I was in Toronto, Canada when the power went down 6-7 years ago for 3 days or so. Few people had made preparations such as laying in candles, canned food, et.c. Fortunately the processed water supply is gravity fed from reservoirs located in the higher land north of the city.
Countries where the public electricity supply can be 'intermittent' are far better prepared. Even residences have small gasoline-powered generators, and cans of gas/petrol to refill the tanks. High-rises all have auto-switching generators, as do hotels and even restaurants.
The cellco networks are protected with small, auto-start, propane powered generators to charge the batteries, In the northern climbs, where the are some hills/mountains up to 3000 metres high, protection ensures continuous power for days on end.
Most all of the computers in my office are laptops, chosen mainly because of their 'power-fail' protection offered by batteries. All our LANs and WiFi units are similarly protected. Our lighting is by LED which are again low voltage.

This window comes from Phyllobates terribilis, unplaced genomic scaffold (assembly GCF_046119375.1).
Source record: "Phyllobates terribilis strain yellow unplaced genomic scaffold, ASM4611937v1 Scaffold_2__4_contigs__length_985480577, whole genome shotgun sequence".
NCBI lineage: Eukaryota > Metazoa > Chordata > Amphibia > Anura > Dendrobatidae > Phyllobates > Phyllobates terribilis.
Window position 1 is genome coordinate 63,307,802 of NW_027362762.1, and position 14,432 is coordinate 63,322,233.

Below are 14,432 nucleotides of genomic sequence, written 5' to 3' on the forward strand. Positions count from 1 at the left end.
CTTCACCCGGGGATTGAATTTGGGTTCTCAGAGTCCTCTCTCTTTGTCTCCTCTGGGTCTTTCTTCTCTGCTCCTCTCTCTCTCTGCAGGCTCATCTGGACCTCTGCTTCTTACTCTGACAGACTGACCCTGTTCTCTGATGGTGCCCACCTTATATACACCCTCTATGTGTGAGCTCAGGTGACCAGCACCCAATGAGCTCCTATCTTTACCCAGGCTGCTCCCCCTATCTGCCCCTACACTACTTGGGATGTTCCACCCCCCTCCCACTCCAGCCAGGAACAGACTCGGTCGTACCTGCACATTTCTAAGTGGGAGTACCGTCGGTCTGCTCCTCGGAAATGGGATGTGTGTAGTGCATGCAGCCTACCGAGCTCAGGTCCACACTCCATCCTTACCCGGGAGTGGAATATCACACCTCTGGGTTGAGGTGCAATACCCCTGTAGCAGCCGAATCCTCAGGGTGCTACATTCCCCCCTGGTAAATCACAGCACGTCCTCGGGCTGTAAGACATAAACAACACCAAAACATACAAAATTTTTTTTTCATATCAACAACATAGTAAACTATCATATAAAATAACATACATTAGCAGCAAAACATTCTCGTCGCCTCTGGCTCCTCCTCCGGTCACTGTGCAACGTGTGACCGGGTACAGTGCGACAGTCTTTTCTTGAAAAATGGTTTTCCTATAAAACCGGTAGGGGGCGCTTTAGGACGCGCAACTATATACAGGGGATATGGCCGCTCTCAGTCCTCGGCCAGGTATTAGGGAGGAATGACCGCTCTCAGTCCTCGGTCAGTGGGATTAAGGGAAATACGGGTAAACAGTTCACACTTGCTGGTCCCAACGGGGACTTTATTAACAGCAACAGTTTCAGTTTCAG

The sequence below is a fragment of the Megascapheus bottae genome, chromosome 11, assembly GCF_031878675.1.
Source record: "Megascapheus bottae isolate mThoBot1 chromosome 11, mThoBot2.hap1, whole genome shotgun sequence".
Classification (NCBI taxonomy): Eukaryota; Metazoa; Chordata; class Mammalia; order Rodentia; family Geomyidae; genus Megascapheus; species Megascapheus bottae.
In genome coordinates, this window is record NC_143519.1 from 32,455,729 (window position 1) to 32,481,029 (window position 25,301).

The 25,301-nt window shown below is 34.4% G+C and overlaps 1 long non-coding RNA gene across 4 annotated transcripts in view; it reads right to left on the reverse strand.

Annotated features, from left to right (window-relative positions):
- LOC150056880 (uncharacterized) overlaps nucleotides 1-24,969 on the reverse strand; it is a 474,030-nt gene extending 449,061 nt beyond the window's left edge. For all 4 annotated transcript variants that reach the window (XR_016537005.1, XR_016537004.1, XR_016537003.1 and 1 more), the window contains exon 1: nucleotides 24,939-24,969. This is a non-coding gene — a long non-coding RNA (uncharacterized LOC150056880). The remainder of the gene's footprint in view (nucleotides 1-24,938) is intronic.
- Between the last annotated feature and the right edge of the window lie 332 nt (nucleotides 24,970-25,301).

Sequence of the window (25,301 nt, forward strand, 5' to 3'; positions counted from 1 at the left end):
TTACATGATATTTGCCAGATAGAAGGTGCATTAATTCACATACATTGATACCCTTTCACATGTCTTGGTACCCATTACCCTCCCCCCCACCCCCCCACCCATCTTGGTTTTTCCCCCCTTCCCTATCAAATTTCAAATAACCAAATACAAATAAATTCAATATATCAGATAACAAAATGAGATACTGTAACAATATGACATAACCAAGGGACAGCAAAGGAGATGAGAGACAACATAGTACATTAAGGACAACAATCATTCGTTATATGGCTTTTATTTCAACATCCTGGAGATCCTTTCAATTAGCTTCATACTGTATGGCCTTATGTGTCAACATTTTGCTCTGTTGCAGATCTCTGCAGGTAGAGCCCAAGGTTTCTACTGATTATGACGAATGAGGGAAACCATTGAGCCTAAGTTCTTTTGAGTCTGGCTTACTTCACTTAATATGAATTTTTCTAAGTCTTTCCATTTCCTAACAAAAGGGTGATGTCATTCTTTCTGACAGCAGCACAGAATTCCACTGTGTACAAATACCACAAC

In the States cellco's operated by telco's such as A T & T have no excuse as the telephone switching centres typically employ 'battery' technicians who spend all their time providing TLC to banks and banks of batteries to ensure their long life. The real reason the batteries are there is to ensure reliable communications.
Cellco's, from what I have observed, tend to be on the cheap side, maybe a bank of rechargeable batteries to provide a few hours power bridging, certainly nothing to ensure continuous operation for several days. The FCC is in a position to modify cell licences to ensure there are minimal power fail working conditions.
Given the profits cellco's make, it is not as if they can't afford the tax-deductible outlay, it's just they don't plan properly.
Now, in Canada, office space rental advertisements often trumpet that they have 'uninterruptable' power!